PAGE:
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Robert B. Parker, 77

Crime novelist, Spenser creator Robert B. Parker dies at 77

FILE - In this Jan. 30, 2006 file photo, author Robert Parker poses in his office in Cambridge, Mass. The author of the popular Spenser private eye books about a hard-nosed Boston private investigator, died Monday, Jan. 18, 2010 in Cambridge. He was 77. (AP Photo/Chitose Suzuki, File)
FILE - In this Jan. 30, 2006 file photo, author Robert Parker poses in his office in Cambridge, Mass. The author of the popular Spenser private eye books about a hard-nosed Boston private investigator, died Monday, Jan. 18, 2010 in Cambridge. He was 77. (AP Photo/Chitose Suzuki, File) (Chitose Suzuki - AP)
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By Patricia Sullivan
Washington Post Staff Writer
Wednesday, January 20, 2010

Robert B. Parker, 77, a popular and prolific author of hard-boiled American crime fiction who was best known for the 37-book Spenser series, which became an ABC television show in the 1980s, died Jan. 18 at his writing desk at home in Cambridge, Mass. The cause of death was not known, but his longtime agent, Helen Brann, said it appeared to have been a heart attack.

Mr. Parker helped revive the detective fiction genre with Spenser (no first name), a wise-cracking, street-smart and surprisingly literate Boston private eye.

The character -- a former boxer and former state police officer -- is a gourmet cook who grapples with complex relationships with a witty female companion, an African American alter ego and a foster son. Named for Edmund Spenser, a Shakespeare contemporary, the character and series became favorites of literati who enjoyed crisp, witty prose.

Mr. Parker's work was notable for its quick pace, evocative descriptions, sharp dialogue and focus on themes such as women in contemporary society and the troubled status of adolescents. His protagonists were tough guys -- prone to violence but true to a moral code as they protected a lesbian writer in "Looking for Rachel Wallace" (1980) and investigated drug smuggling in "Pale Kings and Princes" (1987) and "Pastime" (1991).

Mr. Parker wrote 65 books in 37 years and was among the top 10 best-selling authors in the world, Brann said, with 6 million to 8 million books sold. He received the Mystery Writers of America's Edgar Award for best novel (1977) and its Grand Master Award (2002) and Mystery Ink's Gumshoe Award for Lifetime Achievement (2007).

In addition to the "Spenser: For Hire" TV series, which starred Robert Urich, Mr. Parker's Jesse Stone novels became CBS TV movies starring Tom Selleck in 2005. "Appaloosa," his 2005 Western, was made into a 2008 movie directed by and starring Ed Harris.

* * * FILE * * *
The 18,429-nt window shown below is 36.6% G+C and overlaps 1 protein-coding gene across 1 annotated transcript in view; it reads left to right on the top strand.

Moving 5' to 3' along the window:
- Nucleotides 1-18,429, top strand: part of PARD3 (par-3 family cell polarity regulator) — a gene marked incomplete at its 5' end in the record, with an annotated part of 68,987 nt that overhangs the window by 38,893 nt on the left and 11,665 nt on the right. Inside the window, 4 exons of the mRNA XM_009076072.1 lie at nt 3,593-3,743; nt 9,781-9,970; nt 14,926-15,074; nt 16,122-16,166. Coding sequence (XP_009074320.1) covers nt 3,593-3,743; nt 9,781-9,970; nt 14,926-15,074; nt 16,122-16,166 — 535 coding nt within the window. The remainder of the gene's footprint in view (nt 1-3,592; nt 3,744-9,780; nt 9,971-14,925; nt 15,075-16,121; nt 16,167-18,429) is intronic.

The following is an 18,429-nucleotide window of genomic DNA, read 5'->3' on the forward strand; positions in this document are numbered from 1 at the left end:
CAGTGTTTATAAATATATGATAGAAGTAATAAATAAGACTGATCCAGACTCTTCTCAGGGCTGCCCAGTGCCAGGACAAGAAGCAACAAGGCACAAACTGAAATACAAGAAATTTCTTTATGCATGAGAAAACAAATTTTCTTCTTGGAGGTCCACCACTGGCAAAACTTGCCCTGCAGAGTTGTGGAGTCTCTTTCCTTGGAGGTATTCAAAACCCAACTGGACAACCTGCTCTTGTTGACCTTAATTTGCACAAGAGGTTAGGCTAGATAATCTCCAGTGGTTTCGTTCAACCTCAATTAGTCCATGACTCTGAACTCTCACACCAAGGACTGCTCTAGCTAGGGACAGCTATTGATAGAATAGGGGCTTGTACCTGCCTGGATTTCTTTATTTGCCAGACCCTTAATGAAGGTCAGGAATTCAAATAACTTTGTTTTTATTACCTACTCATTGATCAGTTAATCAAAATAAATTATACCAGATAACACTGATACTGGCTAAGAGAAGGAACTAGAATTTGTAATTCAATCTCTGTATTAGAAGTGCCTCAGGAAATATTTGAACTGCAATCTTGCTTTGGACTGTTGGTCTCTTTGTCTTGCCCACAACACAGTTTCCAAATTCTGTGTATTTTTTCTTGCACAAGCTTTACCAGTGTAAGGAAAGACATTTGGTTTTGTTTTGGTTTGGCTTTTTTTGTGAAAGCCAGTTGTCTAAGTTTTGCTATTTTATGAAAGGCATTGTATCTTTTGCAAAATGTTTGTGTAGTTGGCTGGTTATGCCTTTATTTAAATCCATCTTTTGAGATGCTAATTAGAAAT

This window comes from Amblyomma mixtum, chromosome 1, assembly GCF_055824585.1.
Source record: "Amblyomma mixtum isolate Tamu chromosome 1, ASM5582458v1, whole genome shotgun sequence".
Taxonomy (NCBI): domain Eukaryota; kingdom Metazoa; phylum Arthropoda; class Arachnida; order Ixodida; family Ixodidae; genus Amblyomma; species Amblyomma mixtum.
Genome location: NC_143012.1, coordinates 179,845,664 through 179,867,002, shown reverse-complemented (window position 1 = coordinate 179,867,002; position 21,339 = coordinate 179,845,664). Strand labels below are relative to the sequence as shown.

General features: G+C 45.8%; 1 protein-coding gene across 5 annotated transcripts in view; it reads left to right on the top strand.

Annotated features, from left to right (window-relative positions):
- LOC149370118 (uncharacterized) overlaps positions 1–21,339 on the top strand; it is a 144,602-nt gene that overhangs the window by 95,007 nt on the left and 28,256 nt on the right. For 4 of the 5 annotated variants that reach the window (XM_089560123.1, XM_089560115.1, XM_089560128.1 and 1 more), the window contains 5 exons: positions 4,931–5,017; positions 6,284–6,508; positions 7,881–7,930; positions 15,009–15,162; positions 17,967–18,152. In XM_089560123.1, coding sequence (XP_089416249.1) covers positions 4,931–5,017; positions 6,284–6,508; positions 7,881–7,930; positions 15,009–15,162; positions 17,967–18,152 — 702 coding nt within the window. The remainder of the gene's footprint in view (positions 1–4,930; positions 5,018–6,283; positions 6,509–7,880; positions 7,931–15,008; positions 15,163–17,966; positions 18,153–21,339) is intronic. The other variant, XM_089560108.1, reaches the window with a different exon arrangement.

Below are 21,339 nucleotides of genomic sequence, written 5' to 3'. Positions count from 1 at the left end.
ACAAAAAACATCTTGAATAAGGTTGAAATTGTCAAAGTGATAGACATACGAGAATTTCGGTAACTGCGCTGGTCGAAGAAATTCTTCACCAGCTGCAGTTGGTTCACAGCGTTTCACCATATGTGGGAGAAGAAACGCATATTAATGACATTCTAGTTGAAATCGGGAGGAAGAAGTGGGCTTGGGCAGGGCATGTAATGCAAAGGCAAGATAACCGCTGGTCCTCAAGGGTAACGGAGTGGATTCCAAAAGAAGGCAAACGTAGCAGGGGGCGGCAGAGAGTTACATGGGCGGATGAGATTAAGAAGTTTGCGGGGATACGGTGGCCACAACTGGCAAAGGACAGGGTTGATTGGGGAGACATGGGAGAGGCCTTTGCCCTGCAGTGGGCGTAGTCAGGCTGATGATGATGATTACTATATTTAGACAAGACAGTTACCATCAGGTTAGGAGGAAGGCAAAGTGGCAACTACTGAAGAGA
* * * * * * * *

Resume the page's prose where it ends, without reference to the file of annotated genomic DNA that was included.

Mr. Parker created a third fictional private eye, Sunny Randall, at the request of Academy Award-winning actress Helen Hunt, who asked him to write a novel with a female investigator. The first book in the series did not become a feature film, but it was a bestseller.

His prodigious output was the result of a disciplined work ethic: He wrote five pages a day, five days a week, 50 weeks a year.

"I started writing the Jesse Stone novels because I realized that at this point in my career it takes me three to four months to write a Spenser novel and as a result I have a lot of time on my hands," he told Bookreporter.com in 2000.

His next book, "Split Image," a Jesse Stone book, is due out next month. He had turned in several books that have not been published, including some in the Spenser series, Brann said.

Robert Brown Parker was born Sept. 17, 1932, in Springfield, Mass., and graduated in 1954 from Colby College in Maine. He went into the Army for the next two years. He received a master's degree in 1957 and a doctorate in 1971, both in English from Boston University. His doctoral dissertation was a study of the private eye in the novels of Dashiell Hammett, Raymond Chandler and Ross Macdonald.

Mr. Parker earned his living as a technical writer at Raytheon and in the advertising department of Prudential Insurance until the doctoral degree got him a full professorship at Northeastern University in Boston, where he began to write seriously.

His first novel, "The Godwulf Manuscript," sold within three weeks of completion. Over the next five years, Mr. Parker wrote four more Spenser novels, each increasingly successful. In 1979, he was able to quit teaching and devote himself full time to writing.

So clearly and consciously did Mr. Parker consider himself an heir of Chandler's that the Chandler estate in 1988 asked him to complete a 30-page manuscript left uncompleted at Chandler's death.

The result was "Poodle Springs," a novel that carries both authors' names on its title page. It was panned by the New York Times Book Review as "a chaos of tawdry shortcuts." Mr. Parker, who claimed not to read reviews of his work, nevertheless wrote a sequel to Chandler's classic "The Big Sleep," calling it "Perchance to Dream."

Survivors include his wife of more than 50 years, Joan Parker of Cambridge, and two sons.

In interview after interview, Mr. Parker refused the opportunity to make the idea of writing detective fiction seem mysterious.

"The art of writing a mystery is just the art of writing fiction," he told the Boston Globe magazine in 2007. "You create interesting characters and put them into interesting circumstances and figure out how to get them out of them. No one is usually surprised at the outcome of my books."


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